Featured in the collection of New York's Metropolitan Museum of Art for over half a century, this dramatic precipice overlooking the Atlantic is one of Monet's best-known depictions of the Normandy coast.  When Monet discovered the quiet village of Pourville, where the present work was painted, he wrote to Alice Hoschedé that it was set in “a very beautiful region” where he “couldn’t be closer to the sea […] I only regret not coming here sooner””(quoted in Paul Tucker, Claude Monet: Life and Art,New Haven & London, 1995, p. 109).  Coastal scenes of Normandy, including the town of Pourville, were among Monet’s favorite subjects in the 1880s.  Its wide expanses appealed to the artist’s fascination with space, as well as with the pure elements of earth, water and sky. Monet eliminated allusions to human presence and signs of modern life, in order to achieve a more direct engagement with nature.

The first owner of the present work was William H. Fuller, the director of the National Wallpaper Company and a devoted collector of Monet's art. In 1891, Fuller organized the first exhibition of the artist's paintings in the United States at the Union Club in New York, effectively introducing Monet to an American audience. Fuller purchased the picture from Durand-Ruel in 1886, the same time he acquired another work by Monet (W. 676, ex. Collection of the Cleveland Museum of Art) from Durand-Ruel.   Through his promotion of the artist's work in the United States, Fuller came to know Monet during these years, and he expounded on the artist's talent in his introductory text for the Lotos Club exhibition catalogue:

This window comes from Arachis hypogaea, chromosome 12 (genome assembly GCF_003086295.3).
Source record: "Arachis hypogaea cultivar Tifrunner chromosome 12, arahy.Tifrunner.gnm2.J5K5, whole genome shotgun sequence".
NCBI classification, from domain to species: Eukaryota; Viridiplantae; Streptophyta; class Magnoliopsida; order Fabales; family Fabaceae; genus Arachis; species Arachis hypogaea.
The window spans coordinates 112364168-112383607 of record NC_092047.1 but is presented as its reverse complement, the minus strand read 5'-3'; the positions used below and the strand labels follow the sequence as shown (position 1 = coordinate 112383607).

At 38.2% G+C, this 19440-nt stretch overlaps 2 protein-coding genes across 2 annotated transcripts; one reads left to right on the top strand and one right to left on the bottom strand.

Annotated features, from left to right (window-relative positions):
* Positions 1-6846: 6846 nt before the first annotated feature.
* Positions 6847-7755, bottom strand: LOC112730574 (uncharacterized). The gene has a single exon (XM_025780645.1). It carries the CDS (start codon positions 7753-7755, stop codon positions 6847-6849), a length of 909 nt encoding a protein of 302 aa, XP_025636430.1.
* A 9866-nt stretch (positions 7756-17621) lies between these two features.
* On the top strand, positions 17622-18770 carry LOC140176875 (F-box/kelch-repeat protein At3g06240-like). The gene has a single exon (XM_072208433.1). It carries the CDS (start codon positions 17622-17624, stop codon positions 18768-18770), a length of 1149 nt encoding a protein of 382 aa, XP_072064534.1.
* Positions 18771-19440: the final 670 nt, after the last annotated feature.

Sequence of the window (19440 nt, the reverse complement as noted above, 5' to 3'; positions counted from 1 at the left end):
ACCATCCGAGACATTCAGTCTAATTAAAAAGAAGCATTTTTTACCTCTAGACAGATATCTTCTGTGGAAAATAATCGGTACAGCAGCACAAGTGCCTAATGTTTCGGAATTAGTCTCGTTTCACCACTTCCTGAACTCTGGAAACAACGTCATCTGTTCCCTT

"Every picture that Monet paints is distinguished, among other qualities, for its
pictorial unity. He sees nature synthetically; he paints it pictorially. Indeed, the true function of a landscape painter is to express the noble truths of nature, rather than to record the mere physical facts that he sees before him. This, at least, is Monet's method of interpretation. His landscapes, therefore, possess the potent charm of simplicity and dignity unmarred by perplexing details. Nor is this pictorial quality the result of a lucky accident or a happy choice of subject. Nature never presents to an artist a perfectly completed picture, leaving to him the simple task of copying it on his canvas. The fund of material that she furnishes is exhaustless,
but the use which the artist makes of it determines the value of his performance. When Monet paints a landscape he keeps steadily in view the dominant motive of his picture, to which all minor details are made subordinate. These serve a useful part, it is true, but it is one of appropriate contribution to enhance the value of the work as a whole. To secure this result he knows what to leave out — a rare virtue in landscape art — as well as what to emphasize in his picture. This method of treatment involves an intelligent comprehension of his subject, an easy command of his brush, an orderly and artistic arrangement of the various parts of his picture, and calls into play one of the highest and most pleasurable functions of the human mind. In his early life, as he once remarked to me, he often completed a canvas at a single sitting; 'but now,' he modestly added, ' I am more exacting, and it takes a long time for me to finish a picture.'"

Sur la falaise à Pourville remained in Fuller’s collection until his death, and it was sold in his Estate sale in 1903 to Durand-Ruel in New York.  The dealer then sold the painting to Arthur B. Emmons, the East Coast collector, whose widow Julia bequeathed it, as well as Monet’s Vue de Vétheuil, to the Metropolitan Museum in 1956.